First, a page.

Negligence is a common law tort, or civil wrong. To prove negligence, the plaintiff must prove all the elements on the preponderance of the evidence. The elements of negligence are: (1) a duty to (2) provide a reasonable standard of care that was (3) breached and (4) actually caused and (5) proximately caused the defendant (6) harm.
Duty arises from either statute, contract, relationship, assumption, [creation of] peril.
Actual cause means “but for” the defendant’s action the plaintiff would not have suffered harm.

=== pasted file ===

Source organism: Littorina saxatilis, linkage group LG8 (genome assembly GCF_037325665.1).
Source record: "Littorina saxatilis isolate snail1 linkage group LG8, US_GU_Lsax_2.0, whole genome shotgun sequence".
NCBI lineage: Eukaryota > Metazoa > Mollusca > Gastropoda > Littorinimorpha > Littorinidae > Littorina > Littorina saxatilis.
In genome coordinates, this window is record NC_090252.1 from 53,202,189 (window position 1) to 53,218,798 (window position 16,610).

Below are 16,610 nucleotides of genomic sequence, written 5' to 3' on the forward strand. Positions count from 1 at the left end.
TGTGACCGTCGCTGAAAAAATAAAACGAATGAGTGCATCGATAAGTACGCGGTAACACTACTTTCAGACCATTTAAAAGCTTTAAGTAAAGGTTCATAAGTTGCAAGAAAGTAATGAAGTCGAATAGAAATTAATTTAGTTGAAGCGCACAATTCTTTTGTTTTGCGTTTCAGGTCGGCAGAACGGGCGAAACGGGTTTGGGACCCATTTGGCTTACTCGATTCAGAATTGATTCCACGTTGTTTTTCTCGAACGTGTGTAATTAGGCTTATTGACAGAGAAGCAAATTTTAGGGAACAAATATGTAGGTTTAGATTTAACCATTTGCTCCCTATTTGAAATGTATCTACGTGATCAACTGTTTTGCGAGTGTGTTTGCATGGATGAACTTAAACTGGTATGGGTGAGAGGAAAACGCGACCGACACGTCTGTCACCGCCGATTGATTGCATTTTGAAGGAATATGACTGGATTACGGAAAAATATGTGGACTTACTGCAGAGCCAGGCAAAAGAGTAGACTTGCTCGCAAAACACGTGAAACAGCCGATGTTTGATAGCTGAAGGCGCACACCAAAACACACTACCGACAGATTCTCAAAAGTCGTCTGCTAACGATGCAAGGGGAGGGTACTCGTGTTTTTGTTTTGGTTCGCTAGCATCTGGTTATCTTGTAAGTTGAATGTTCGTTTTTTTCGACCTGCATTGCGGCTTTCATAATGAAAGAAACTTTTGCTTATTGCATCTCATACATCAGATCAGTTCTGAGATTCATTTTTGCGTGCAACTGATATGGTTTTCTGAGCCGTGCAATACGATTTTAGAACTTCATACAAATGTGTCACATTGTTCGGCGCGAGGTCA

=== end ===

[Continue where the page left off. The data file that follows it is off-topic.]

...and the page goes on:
Proximate cause means where the law cuts off legal liability due to too much attenuation from actual cause. In general, proximate cause is based on foreseeability.
Standard of care
The reasonable standard of care is that of an ordinarily prudent person in the same circumstances as the defendant.
Breach occurs when the likelihood of the harm multiplied by the magnitude of the harm exceeds the burden to mitigate the harm.